Burton needed to find a sponsor in the Assembly who was sponsoring a bill under the same legal code - all bills must fall into one of several categories - as the Thompson bill.

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Doug White, a consultant for Assemblyman Dennis Cardoza, D-Atwater, said his boss had a bill that dealt with some technical aspect of Indian gaming that fell into the same category. Burton asked if Cardoza would be able to do a "gut and amend" to the bill - a legal procedure where the contents of a categorized bill can be changed.

White said the contents of the new bill were practically identical to the original Thompson bill and was passed by the Assembly. The majority of the seven who voted against it were from southern San Diego County.

The most vocal was Assemblywoman Patricia Bates, R-Laguna Niguel. Calls to Bates were not returned, though she was quoted in an AP story saying she felt the 1994 vote should be binding.

Opponents have argued the Pala tribe is attempting to open a $100 million casino and wondered aloud why the tribe is not worried about the potential impact.

"The casino will be on the opposite side of the mountain from the sacred site," McGarr said. "The two things are not comparable. There's a hell of a lot of difference between a garbage dump and a casino."

McGarr said the consortium attempting the project consists of several partners and a single developer, Richard Chase Construction. The largest partners are from out of state. Among other names is Boston-based John Hancock Mutual Life.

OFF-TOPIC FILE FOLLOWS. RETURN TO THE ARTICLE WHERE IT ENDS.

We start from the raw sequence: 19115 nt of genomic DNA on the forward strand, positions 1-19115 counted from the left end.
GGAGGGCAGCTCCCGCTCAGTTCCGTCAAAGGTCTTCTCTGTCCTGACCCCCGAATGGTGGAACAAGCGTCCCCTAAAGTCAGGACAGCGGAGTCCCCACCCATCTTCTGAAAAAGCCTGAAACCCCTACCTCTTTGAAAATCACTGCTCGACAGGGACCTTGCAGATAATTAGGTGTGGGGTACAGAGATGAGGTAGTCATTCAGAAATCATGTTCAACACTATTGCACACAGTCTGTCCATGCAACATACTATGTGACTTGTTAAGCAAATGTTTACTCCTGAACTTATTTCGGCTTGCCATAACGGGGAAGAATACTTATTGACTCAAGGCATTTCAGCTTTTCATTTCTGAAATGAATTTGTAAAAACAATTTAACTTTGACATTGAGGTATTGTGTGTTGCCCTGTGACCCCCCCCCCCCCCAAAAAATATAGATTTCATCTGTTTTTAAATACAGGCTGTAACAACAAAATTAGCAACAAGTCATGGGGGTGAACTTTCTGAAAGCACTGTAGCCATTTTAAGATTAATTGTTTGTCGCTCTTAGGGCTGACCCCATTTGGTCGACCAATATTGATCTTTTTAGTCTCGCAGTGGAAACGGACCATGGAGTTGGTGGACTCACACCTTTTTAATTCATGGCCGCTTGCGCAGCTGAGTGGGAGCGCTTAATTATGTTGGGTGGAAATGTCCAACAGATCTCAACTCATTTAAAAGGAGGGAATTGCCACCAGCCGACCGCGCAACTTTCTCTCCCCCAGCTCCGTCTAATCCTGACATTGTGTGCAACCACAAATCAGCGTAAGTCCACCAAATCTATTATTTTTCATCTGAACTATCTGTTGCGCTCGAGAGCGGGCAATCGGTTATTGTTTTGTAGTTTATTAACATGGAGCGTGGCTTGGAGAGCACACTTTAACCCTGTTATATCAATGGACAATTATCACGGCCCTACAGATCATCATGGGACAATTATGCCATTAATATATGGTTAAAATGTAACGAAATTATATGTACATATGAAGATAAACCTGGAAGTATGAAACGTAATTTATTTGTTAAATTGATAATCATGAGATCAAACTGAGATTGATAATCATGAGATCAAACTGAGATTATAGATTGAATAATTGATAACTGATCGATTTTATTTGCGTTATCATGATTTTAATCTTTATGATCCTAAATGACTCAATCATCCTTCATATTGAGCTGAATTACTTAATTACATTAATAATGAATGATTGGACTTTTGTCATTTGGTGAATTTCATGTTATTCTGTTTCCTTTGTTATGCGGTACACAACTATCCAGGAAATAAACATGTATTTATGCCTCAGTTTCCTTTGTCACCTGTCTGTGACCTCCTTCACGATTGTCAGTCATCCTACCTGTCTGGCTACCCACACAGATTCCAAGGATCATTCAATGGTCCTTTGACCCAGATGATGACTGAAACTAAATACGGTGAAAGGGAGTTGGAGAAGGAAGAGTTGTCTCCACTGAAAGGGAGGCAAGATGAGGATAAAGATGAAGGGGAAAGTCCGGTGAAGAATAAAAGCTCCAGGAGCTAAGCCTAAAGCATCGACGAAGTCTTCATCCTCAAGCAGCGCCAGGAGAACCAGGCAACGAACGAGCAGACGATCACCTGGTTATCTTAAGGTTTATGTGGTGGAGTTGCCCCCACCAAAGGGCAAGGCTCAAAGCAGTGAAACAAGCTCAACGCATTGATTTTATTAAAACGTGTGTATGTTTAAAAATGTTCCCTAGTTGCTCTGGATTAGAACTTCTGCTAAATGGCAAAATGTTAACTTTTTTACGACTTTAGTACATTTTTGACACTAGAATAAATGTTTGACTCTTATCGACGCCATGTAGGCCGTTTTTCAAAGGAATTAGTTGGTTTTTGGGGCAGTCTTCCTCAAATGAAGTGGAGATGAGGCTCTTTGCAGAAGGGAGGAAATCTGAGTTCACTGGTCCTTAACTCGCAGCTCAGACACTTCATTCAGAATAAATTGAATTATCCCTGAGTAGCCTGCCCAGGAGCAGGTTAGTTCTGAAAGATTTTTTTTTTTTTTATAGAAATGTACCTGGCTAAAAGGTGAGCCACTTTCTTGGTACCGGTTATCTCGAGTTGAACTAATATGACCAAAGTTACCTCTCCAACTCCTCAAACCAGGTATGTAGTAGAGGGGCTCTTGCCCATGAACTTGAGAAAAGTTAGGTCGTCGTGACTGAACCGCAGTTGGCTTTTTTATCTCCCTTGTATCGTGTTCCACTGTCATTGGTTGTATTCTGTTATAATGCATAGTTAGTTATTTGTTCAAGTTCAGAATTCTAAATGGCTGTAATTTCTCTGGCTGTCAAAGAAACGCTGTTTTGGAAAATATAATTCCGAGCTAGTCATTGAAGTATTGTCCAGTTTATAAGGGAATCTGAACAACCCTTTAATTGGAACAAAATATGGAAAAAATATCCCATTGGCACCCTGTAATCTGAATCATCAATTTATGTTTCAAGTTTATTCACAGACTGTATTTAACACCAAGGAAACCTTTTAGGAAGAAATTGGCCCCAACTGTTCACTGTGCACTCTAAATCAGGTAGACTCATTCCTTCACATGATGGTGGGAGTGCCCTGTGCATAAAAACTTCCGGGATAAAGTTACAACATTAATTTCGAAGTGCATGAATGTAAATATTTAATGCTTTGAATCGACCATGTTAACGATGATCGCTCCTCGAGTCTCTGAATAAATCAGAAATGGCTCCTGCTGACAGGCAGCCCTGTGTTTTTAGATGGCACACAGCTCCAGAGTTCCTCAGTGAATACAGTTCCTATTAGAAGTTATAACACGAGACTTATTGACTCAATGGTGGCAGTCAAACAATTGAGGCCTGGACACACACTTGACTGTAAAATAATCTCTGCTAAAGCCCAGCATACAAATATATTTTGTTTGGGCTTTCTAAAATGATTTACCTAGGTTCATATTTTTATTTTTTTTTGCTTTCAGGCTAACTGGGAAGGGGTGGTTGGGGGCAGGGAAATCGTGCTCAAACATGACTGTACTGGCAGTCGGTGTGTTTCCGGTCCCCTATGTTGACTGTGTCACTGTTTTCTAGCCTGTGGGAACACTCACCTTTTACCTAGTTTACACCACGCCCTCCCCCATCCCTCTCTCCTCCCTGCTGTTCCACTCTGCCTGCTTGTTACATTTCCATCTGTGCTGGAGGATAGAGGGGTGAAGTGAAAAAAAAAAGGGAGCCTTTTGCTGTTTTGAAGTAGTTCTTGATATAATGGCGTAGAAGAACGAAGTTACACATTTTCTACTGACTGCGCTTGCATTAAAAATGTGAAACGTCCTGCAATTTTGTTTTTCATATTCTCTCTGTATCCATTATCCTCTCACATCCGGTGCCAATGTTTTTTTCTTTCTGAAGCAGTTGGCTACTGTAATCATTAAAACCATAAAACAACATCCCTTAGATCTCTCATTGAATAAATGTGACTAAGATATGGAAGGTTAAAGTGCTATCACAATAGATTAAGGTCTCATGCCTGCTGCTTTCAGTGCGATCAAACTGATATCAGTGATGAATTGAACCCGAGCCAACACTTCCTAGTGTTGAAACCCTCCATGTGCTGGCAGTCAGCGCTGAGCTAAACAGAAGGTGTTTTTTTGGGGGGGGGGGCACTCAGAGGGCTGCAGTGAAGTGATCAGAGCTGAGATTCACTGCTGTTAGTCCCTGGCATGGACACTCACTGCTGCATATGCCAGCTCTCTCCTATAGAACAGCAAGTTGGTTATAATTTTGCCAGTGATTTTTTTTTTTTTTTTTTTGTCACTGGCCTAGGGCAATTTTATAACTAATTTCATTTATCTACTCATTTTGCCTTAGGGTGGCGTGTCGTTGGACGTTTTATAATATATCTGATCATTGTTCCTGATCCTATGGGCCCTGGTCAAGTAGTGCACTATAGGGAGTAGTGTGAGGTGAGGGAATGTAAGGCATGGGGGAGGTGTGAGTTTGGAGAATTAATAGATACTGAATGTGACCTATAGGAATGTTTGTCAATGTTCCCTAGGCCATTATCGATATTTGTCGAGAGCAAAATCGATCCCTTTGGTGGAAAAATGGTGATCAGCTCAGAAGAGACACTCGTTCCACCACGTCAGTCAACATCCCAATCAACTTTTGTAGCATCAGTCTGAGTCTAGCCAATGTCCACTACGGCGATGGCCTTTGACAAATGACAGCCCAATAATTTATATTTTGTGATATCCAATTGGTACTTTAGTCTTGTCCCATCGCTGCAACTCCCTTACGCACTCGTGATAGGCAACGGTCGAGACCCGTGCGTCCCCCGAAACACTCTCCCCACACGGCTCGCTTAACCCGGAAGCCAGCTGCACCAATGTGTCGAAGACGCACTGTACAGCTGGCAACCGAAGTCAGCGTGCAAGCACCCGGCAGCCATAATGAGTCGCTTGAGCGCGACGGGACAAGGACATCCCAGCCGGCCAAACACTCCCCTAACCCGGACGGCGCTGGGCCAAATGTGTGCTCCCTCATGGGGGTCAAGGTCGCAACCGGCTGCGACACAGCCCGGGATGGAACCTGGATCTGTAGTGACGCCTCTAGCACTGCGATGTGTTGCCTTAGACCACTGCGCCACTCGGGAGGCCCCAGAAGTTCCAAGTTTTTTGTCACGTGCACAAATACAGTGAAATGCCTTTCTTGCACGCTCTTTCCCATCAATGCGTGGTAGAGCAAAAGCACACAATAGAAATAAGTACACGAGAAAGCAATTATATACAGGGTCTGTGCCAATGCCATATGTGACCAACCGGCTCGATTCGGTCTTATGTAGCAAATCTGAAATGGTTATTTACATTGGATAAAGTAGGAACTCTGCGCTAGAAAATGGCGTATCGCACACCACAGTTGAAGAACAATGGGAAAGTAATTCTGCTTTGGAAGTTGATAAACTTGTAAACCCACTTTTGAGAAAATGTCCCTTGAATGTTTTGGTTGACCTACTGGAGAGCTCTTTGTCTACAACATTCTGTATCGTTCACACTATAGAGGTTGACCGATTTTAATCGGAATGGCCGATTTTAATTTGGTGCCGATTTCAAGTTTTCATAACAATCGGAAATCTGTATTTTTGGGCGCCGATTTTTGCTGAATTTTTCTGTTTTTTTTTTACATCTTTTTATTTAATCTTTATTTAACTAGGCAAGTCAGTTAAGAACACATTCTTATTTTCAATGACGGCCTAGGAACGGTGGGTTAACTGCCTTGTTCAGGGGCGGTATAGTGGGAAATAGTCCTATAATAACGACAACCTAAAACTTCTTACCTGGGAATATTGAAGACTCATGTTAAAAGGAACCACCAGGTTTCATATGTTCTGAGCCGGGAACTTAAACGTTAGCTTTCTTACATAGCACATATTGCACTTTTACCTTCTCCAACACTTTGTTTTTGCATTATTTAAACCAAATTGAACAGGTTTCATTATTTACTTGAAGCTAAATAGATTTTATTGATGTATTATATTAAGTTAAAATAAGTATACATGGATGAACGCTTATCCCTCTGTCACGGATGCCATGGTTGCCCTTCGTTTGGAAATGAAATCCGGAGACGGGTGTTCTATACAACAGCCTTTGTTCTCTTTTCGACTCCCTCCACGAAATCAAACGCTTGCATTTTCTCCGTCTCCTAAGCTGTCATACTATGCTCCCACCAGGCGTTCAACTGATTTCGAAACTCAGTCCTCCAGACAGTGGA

Irwin Heller is a Quincy, Mass., lawyer and investor in the project. He said that while he was aware of the controversy surrounding the project, he was not at liberty to discuss it with the press.

Calls to Carlsbad-based developer Dick Chase were not returned.

What is known is that members of Gregory Canyon Ltd. spent more than $800,000 on Proposition C. No one involved with California Landfill was willing to speculate on actual investor losses.

As for the Assembly bill, it must now go on to Gov. Gray Davis for approval. Roger Salazar, a spokesman for Davis, said the governor has until the end of September to decide. Salazar said he could not speak for the governor on what his action would be.

Several other area tribes regard the site as sacred and have been involved in the proceedings. Mark Macarro, chairman of the Pechanga tribe said the his tribe has been involved in the Gregory Canyon issue for 10 years. He was in Sacramento for the legislative vote and is satisfied with the outcome.

"We are extremely pleased to see the willingness of legislators as being open to and responding to tribal religious-based concerns," Macarro said.

However, Macarro said he thinks this may only be the tip of the iceberg. He said as urban areas continue to expand into formerly rural California lands, there will be other cases like this one.

"These new communities will need somewhere to take their trash. It's only a matter of time before they choose another sacred site for this purpose," Macarro said.

For the moment, a Pala tribal member who did not want to be identified, said he was hopeful the Assembly had sided with the tribes.

"Taakwic couldn't come home to a dirty house now, could he?"